The Indianapolis Business Journal reports:
The Indy Eleven soccer team would
generate just $2 million to $4 million a year in ticket sales, a
fraction of the $51 million
that owner Ersal Ozdemir has estimated a
new downtown stadium would generate including non-soccer events,
according to an
independent analysis by the Legislative
Ozdemir has said the stadium would
generate $5.1 million in ticket taxes. At a tax rate of
that’s $51 million
in revenue. Ozdemir’s estimate includes
other events, while the LSA’s analysis considered only soccer.
Nevertheless, one critic of publicly
financed stadiums describes Ozdemir’s figure as “completely insane.”
“There’s no way on earth you could get $5
million a year in ticket taxes from a minor-league soccer franchise
even with concerts and other events,” said
Neil deMause, the Brooklyn-based author behind the Field of Schemes
DeMause noted the average Major League
Soccer franchise—a step above the Indy Eleven—does about $8 million per
year in ticket sales.
“It baffles me where they came up with that number," he said.
To reach $5.1 million in ticket-tax revenue, the venue would have to
sell in tickets alone more than four times the total revenue of the Indianapolis Indians. The
well-established Indians reported a record $11.8 million in revenue in
2013, including tickets and concessions.
So Ozdemir overestimated revenue by 20 times the likely figure in order to put taxpayers on the hook for his new downtown soccer stadium? As incredibly bad as that deal would be, it would still be better than the Broad Ripple Parking Garage/Commercial Center, built for with taxpayer dollars and simply given away to Ozdemir's company Keystone Construction.
Of course our resident political columnist Matt Tully, who has proved to be a shill for every corporate welfare proposal ever pushed by the Ballard administration, supported the Broad Ripple Parking Garage development and recently pronounced
the Indy Eleven stadium idea as good for taxpayers:
Not all corporate tax breaks are created equal, and it is important
to note that the one being proposed to help finance a stadium for the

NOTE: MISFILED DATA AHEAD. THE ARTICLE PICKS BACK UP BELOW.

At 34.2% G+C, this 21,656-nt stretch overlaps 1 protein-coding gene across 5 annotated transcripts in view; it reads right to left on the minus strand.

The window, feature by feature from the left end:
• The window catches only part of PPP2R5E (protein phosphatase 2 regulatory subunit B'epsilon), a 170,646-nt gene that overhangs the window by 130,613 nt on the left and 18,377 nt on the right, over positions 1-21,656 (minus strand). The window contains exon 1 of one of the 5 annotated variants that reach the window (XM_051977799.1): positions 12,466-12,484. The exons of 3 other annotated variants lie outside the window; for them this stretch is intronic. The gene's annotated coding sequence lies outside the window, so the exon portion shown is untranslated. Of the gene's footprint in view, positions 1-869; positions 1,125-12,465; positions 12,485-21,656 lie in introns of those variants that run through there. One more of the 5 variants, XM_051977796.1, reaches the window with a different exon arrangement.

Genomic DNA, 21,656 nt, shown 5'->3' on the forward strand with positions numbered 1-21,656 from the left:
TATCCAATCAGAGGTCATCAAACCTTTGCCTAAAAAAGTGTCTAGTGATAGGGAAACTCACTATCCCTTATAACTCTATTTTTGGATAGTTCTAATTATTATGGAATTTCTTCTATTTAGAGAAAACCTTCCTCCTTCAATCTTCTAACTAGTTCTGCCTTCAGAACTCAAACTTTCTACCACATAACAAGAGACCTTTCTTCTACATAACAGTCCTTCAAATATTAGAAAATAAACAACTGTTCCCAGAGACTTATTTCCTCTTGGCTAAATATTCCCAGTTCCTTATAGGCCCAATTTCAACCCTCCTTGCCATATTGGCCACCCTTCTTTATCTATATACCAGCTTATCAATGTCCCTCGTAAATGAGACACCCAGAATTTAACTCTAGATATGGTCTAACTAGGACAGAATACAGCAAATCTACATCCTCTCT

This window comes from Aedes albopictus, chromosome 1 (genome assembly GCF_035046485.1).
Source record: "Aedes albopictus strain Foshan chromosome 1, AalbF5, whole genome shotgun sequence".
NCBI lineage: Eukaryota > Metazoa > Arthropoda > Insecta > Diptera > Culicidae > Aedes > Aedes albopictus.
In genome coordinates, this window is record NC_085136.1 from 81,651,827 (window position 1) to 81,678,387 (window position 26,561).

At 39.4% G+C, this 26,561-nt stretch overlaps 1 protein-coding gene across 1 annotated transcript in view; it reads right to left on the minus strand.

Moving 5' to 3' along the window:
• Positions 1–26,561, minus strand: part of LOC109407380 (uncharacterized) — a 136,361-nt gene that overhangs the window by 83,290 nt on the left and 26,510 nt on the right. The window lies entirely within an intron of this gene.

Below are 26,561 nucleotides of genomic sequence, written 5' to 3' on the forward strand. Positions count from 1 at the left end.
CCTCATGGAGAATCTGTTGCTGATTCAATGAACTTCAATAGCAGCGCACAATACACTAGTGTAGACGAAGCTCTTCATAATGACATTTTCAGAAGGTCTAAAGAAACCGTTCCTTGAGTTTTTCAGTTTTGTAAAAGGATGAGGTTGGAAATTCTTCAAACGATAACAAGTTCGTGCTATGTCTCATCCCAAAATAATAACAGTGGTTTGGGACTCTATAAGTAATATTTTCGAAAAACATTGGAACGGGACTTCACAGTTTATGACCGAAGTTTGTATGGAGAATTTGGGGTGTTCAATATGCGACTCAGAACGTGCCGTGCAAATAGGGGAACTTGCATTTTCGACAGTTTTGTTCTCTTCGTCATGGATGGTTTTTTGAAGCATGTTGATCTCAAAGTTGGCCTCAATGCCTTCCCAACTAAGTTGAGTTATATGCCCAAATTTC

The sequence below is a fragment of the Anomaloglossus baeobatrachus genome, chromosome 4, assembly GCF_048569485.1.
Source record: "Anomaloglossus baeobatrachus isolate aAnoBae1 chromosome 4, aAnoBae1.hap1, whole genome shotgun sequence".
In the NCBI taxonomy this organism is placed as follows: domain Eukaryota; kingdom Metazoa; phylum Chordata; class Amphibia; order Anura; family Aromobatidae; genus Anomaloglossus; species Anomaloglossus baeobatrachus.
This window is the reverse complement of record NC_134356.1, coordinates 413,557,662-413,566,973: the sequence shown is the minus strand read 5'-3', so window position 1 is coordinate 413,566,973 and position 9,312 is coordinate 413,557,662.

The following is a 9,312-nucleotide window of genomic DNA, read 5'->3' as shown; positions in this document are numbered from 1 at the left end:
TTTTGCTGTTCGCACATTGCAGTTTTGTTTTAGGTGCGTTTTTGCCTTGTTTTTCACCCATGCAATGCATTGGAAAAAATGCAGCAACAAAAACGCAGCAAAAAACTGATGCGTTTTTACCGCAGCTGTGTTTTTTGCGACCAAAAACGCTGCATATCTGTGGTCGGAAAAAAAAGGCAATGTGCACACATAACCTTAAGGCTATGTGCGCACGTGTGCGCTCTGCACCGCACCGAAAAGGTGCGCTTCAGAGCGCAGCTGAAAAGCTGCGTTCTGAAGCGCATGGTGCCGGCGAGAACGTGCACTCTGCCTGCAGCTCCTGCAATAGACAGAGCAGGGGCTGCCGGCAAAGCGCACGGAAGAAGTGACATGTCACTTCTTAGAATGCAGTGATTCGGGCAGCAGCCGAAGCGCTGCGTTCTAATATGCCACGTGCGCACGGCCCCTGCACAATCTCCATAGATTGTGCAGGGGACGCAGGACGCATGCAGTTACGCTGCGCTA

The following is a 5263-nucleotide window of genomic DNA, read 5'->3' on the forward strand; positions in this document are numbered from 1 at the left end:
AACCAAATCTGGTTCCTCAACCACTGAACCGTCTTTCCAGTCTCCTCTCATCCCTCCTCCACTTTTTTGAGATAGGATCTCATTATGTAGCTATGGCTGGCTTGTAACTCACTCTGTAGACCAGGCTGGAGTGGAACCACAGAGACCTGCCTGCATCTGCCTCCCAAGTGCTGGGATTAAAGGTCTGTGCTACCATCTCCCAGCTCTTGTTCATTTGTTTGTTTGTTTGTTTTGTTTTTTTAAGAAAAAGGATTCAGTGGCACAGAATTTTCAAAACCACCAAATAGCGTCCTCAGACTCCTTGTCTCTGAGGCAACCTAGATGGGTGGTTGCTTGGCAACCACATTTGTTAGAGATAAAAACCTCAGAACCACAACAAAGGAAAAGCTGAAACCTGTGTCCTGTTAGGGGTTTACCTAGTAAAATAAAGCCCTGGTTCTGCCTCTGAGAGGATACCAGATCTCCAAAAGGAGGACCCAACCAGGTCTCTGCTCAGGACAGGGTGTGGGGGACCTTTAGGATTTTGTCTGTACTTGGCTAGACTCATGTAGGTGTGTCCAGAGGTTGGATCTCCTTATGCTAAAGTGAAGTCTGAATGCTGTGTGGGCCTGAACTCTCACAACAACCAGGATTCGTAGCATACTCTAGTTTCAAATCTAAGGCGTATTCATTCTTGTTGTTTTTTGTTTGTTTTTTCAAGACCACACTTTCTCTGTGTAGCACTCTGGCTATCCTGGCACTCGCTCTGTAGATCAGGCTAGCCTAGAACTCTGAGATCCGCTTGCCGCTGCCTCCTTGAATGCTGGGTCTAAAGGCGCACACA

city’s new professional soccer team, Indy Eleven, is not some sort of
wild boondoggle. In fact, it’s a sensible, fair proposal that would
greatly help the city while not in any way stealing money from schools,
roads or other essential city services.
I make that last point
because I’ve heard charges of the opposite from some readers and social
media critics who are portraying the stadium as another example of
misplaced priorities, or a corporate giveaway that could hurt other city
services. That’s simply not the case.
Well, at least we know Tully did not major in Math in college.
Indy Eleven, is the very definition of a wild boondoggle.
The promoter vastly overstates the potential tax revenue.
The promoter wants a significant up-front investment of government funds.
The promoter is activity cultivating elected officials to fund his activities through above board activities such as campaign donations and who knows what else. (come on, a zionsville state rep thinking that Indianapolis needs a soccer stadium to complete a set of tax-payer funded sport palaces, really).
The likelihood of a minor sports league surviving more than a few years is pretty low, looking at the examples of arena football, the AFL (arena), XFL, WFL, L, the WNBA, etc. Since 1990, the following soccer leagues have gone defunct or been forced to restructure (shrink) including Major Soccer League, Major Indoor Soccer League, USL first division, USL second division, USSF Division 2 Professional league, World Indoor Soccer League, and Xtreme Soccer league. All of these failures were only viable with mass infusions of cash, they were all money losers.
Matt Tully is either completely dishonest or he should not be trusted to manage his own check book, as he is either incapable of doing any sort of financial analysis or being will to consider such things.
The only good thing that may occur with this boondoggle is a federal investigation of the corruption of our elected officials. I am not holding my breathe.
Many of us who've played from primary through college, love the sport but also the Constitution & therefore disagree with public funding of entertainment venues or real estate development.
It's simple. Lease the facility at Carol Field. Build the fan base over time, use that success & profit to buy & build your own stadium- that's called business.
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